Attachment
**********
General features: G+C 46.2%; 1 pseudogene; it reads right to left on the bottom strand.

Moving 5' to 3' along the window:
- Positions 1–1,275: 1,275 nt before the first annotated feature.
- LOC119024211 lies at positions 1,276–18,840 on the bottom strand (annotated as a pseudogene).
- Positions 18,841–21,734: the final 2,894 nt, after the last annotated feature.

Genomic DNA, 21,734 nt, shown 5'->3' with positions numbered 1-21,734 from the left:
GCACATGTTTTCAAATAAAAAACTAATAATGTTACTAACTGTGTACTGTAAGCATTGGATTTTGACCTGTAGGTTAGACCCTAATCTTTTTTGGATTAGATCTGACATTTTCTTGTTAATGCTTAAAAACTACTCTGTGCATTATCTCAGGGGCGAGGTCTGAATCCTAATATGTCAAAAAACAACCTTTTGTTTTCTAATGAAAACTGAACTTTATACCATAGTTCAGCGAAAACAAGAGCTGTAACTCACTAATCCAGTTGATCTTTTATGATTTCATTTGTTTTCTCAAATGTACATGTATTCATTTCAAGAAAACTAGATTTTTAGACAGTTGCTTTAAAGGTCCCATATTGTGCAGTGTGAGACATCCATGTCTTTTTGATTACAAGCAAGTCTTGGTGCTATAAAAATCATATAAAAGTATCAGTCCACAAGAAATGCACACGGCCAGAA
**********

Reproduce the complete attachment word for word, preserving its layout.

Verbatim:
General features: G+C 46.2%; 1 pseudogene; it reads right to left on the bottom strand.

Moving 5' to 3' along the window:
- Positions 1–1,275: 1,275 nt before the first annotated feature.
- LOC119024211 lies at positions 1,276–18,840 on the bottom strand (annotated as a pseudogene).
- Positions 18,841–21,734: the final 2,894 nt, after the last annotated feature.

Genomic DNA, 21,734 nt, shown 5'->3' with positions numbered 1-21,734 from the left:
GCACATGTTTTCAAATAAAAAACTAATAATGTTACTAACTGTGTACTGTAAGCATTGGATTTTGACCTGTAGGTTAGACCCTAATCTTTTTTGGATTAGATCTGACATTTTCTTGTTAATGCTTAAAAACTACTCTGTGCATTATCTCAGGGGCGAGGTCTGAATCCTAATATGTCAAAAAACAACCTTTTGTTTTCTAATGAAAACTGAACTTTATACCATAGTTCAGCGAAAACAAGAGCTGTAACTCACTAATCCAGTTGATCTTTTATGATTTCATTTGTTTTCTCAAATGTACATGTATTCATTTCAAGAAAACTAGATTTTTAGACAGTTGCTTTAAAGGTCCCATATTGTGCAGTGTGAGACATCCATGTCTTTTTGATTACAAGCAAGTCTTGGTGCTATAAAAATCATATAAAAGTATCAGTCCACAAGAAATGCACACGGCCAGAA